As things currently stand, Uber drivers do not have much of a voice once they are “deactivated” from the service. Things are beginning to change, however, as Uber drivers can now appeal their suspensions, though there is plenty of fine print to read through, reports BBC News.
As a result of negotiations with the Independent Drivers Guild (IDG) (a group that is not considered a union, so drivers cannot use it to bargain for improved pay and benefits), Uber now has an appeals process, but only in New York City. The process involves ex-drivers presenting their appeals in front of a panel of five Uber drivers picked by the IDG and Uber. The panel then decides whether to keep ex-drivers’ suspensions intact or reverse them, allowing them to resume ridesharing.
IDG founder Jim Conigliaro was understandably happy with the move, touting it as a “huge win” by the group.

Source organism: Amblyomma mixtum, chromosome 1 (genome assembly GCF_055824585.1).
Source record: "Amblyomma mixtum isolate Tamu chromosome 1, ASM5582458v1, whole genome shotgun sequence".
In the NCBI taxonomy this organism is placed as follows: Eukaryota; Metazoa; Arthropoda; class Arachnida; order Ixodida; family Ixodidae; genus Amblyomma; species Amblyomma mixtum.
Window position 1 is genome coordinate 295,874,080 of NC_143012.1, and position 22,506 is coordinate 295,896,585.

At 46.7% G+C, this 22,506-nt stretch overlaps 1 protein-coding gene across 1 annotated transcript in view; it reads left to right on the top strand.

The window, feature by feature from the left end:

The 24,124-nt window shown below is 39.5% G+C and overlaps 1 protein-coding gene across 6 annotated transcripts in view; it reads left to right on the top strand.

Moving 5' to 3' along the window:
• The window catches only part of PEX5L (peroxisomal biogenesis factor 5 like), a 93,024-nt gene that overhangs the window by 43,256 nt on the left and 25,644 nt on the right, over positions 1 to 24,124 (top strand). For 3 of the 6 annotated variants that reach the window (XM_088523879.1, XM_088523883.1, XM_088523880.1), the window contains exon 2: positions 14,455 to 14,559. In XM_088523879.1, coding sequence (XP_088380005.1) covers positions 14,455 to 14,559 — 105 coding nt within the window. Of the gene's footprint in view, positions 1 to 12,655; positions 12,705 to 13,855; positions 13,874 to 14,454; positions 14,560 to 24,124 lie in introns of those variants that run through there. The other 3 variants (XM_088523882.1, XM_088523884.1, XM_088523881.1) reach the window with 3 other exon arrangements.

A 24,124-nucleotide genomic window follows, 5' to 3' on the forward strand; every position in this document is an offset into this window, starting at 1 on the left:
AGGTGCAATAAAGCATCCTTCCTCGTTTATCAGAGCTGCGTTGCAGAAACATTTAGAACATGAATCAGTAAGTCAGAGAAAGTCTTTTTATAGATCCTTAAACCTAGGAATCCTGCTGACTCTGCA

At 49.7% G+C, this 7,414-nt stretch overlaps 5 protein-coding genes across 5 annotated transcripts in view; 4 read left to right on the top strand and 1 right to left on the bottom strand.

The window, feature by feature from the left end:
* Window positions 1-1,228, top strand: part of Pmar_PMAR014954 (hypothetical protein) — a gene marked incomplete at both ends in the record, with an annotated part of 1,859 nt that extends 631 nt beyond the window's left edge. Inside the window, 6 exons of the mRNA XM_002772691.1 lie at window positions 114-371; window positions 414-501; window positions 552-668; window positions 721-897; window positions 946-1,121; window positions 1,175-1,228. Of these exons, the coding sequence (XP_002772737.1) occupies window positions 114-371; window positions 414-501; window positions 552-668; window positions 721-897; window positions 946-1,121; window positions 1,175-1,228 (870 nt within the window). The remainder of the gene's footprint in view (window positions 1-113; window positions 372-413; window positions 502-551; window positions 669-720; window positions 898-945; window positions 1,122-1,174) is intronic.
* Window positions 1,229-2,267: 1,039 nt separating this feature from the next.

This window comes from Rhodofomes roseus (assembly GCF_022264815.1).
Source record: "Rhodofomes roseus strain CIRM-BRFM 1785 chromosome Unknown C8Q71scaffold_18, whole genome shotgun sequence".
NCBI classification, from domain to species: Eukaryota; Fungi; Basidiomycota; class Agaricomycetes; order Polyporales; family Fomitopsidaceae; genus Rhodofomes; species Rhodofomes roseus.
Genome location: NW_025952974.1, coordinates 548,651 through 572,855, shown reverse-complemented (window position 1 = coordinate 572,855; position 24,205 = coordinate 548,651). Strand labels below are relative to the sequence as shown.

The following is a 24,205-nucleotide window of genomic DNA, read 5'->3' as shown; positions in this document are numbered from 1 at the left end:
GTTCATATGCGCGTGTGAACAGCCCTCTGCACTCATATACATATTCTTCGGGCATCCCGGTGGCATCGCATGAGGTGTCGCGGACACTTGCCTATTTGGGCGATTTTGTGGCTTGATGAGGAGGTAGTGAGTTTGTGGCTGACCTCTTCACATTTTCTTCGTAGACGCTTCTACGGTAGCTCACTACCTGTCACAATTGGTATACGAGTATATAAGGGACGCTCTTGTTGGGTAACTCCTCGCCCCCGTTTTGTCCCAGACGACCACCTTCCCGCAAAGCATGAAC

“After months of negotiations,” wrote Conigliaro, “we finally won you the right to a fair deactivation appeal with Uber management.”
The idea sounds smooth and easy, but there are a few things to consider, the biggest being that the appeals process is only available for New York City drivers. Furthermore, any driver who was deactivated due to zero tolerance violations, such as criminal activity or physical or sexual altercations, is not eligible for appeal. Drivers with low passenger ratings will also not be eligible for appeal, though a training course might be offered to those who were deactivated due to “poor quality.”
Even with the fine print, the appeals process will be a boon for those who were barred from driving due to excessive cancellations or for passing up on too many rides. It is unknown whether the process will make its way to other cities or countries, though the possibility certainly exists.
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